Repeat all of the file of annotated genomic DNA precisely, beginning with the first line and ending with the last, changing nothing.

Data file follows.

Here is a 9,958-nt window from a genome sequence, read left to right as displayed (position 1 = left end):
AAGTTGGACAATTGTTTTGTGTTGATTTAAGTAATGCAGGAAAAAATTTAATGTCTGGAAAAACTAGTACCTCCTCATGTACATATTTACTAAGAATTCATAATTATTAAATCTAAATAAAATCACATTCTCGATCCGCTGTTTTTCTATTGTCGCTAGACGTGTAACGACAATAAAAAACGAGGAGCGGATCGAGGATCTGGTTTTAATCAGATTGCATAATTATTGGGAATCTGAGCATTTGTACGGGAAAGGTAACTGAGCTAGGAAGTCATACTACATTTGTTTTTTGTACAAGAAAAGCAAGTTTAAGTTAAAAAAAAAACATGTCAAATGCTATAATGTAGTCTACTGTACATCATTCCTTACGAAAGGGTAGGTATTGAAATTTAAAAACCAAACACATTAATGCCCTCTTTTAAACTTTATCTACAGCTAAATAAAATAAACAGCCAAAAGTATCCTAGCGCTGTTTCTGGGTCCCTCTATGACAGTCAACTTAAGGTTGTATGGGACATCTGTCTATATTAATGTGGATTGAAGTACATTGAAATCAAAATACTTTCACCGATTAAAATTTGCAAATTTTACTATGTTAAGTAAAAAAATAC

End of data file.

Here is a 9,958-nt window from a genome sequence, read left to right as displayed (position 1 = left end):
AAGTTGGACAATTGTTTTGTGTTGATTTAAGTAATGCAGGAAAAAATTTAATGTCTGGAAAAACTAGTACCTCCTCATGTACATATTTACTAAGAATTCATAATTATTAAATCTAAATAAAATCACATTCTCGATCCGCTGTTTTTCTATTGTCGCTAGACGTGTAACGACAATAAAAAACGAGGAGCGGATCGAGGATCTGGTTTTAATCAGATTGCATAATTATTGGGAATCTGAGCATTTGTACGGGAAAGGTAACTGAGCTAGGAAGTCATACTACATTTGTTTTTTGTACAAGAAAAGCAAGTTTAAGTTAAAAAAAAAACATGTCAAATGCTATAATGTAGTCTACTGTACATCATTCCTTACGAAAGGGTAGGTATTGAAATTTAAAAACCAAACACATTAATGCCCTCTTTTAAACTTTATCTACAGCTAAATAAAATAAACAGCCAAAAGTATCCTAGCGCTGTTTCTGGGTCCCTCTATGACAGTCAACTTAAGGTTGTATGGGACATCTGTCTATATTAATGTGGATTGAAGTACATTGAAATCAAAATACTTTCACCGATTAAAATTTGCAAATTTTACTATGTTAAGTAAAAAAATAC